It seems that the successful 2007 movie “Bucket List” starring Jack Nicholson and Morgan Freeman as aging gentlemen trying to cross several things off their ‘”to do” list before they “kick the bucket,” has many people thinking about their own bucket lists.
During the past several weeks, with a big birthday on the horizon, I casually surveyed friends, acquaintances and even strangers about what their bucket lists contain. There were some very interesting replies. One younger woman asked about the origin of a bucket list. Several of us quickly answered, “Things to do before you kick the bucket.”
Her question piqued my interest as to the origin of “kick the bucket.” It first appeared in print in Francis Grose’s “Classical Dictionary of the Vulgar Tongue” in 1785. Patrick M. Carlisle refers to it in “Unfair and Unbalanced: The Lunatic Magniloquence of Henry E. Panky,” where he wrote, “A good man does not want to go gently into that blacky black night. He wants to cut loose, dance on the razor’s edge, pry the lid off his bucket list.” (FYI: magniloquence, according to my 1886 dictionary, means “a lofty manner of speaking or writing.”)
I prefer this explanation to those that equate kicking the bucket with suicide, hanging or with the slaughter of pigs (too gory and depressing).
It pleased and surprised me that lots of people of all ages have bucket lists. Now that I’ve done a little research, I’m changing my list to a “life list” instead. These are things I would like to do during my life rather than racing to check them off before it’s too late. It seems that younger generations are taking that approach as well.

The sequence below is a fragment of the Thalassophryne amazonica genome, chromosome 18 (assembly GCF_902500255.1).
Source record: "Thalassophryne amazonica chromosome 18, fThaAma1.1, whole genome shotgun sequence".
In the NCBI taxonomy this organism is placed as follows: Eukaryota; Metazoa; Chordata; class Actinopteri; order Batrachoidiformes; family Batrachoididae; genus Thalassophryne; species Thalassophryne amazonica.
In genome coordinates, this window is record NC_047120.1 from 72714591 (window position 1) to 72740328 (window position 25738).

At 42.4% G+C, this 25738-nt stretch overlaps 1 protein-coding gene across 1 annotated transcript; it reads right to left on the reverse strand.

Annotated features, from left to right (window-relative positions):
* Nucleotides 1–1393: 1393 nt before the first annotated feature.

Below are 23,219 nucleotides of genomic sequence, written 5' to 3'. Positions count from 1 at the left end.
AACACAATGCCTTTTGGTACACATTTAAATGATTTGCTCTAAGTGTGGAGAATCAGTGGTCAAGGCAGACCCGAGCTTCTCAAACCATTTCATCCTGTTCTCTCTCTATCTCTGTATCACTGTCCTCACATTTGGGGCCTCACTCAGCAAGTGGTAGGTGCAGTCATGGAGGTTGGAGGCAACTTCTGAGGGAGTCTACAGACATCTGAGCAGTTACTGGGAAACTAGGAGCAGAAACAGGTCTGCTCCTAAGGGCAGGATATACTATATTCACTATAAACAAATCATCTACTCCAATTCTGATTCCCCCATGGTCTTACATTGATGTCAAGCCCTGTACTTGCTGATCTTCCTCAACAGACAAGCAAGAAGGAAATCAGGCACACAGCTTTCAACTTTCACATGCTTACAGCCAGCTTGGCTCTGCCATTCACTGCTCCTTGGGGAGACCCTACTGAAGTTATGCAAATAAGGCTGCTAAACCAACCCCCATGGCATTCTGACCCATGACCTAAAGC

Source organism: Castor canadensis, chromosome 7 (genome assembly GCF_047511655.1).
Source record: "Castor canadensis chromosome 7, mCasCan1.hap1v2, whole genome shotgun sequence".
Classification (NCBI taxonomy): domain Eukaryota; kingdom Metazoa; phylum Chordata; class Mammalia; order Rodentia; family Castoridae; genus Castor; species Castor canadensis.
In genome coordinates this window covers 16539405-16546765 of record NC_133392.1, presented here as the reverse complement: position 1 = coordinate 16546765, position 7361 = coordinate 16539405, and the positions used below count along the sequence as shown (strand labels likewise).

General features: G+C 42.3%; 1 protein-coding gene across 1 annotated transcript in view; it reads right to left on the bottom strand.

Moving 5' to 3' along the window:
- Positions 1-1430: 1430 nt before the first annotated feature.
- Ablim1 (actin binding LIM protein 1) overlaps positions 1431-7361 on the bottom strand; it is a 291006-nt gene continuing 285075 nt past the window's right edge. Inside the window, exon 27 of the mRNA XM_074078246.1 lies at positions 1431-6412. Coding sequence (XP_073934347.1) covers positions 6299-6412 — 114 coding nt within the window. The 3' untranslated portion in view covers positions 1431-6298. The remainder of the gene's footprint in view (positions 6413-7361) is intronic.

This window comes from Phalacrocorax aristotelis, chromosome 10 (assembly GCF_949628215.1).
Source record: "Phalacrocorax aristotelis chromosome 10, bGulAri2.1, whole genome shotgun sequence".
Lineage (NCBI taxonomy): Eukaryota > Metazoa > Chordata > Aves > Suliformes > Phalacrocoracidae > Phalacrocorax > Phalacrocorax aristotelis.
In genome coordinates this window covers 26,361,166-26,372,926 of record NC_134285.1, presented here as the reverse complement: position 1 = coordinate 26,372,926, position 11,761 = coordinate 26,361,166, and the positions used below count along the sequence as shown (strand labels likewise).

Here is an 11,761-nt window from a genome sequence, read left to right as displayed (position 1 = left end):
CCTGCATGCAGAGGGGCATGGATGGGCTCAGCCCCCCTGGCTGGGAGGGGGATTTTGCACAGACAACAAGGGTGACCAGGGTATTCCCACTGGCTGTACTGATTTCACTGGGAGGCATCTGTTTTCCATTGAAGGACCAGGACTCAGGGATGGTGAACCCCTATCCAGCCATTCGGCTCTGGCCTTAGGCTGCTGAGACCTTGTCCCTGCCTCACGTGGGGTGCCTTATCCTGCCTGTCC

“These are things you say you are always going to do and don’t. It’s not before you die, it’s just for fun,” suggests one 30-something.
As you would expect, the Internet is a fountain of information on bucket lists including “10,000 things to do before you die.” You would have to start in the cradle and live a very long time to complete such a list.
Bucket lists are meant to give us a chance not to go “gently into the black night.” Rather, they are meant to give us a chance to do something we’ve always wanted to but for whatever reason have not been able. I look on my list as having ice cream with pie— something special that you don’t have to do.
The responses to my question about what’s in your bucket list were fun and fascinating. One young man wants to “solve the Rubik’s cube.” Other items for folks of varying ages included: go to a N.C. State basketball game, have my own clothing brand, plan and organize a family reunion at the beach, learn to knit and quilt, study one’s ancestry, go whitewater rafting, swim with dolphins, do 36 acts of kindness (not sure why 36, but there must be a reason), donate blood and skydive, but not at the same time! Travel was a common theme from seeing our national parks to walking on the Great Wall of China.
My life list took a hit this past year with the passing of Pete Seeger and Maya Angelou—I had questions to ask and stories to write about them. Lesson learned: If it’s on the list, do it when you can.
So, what’s on your life list?
Email Robson at firstname.lastname@example.org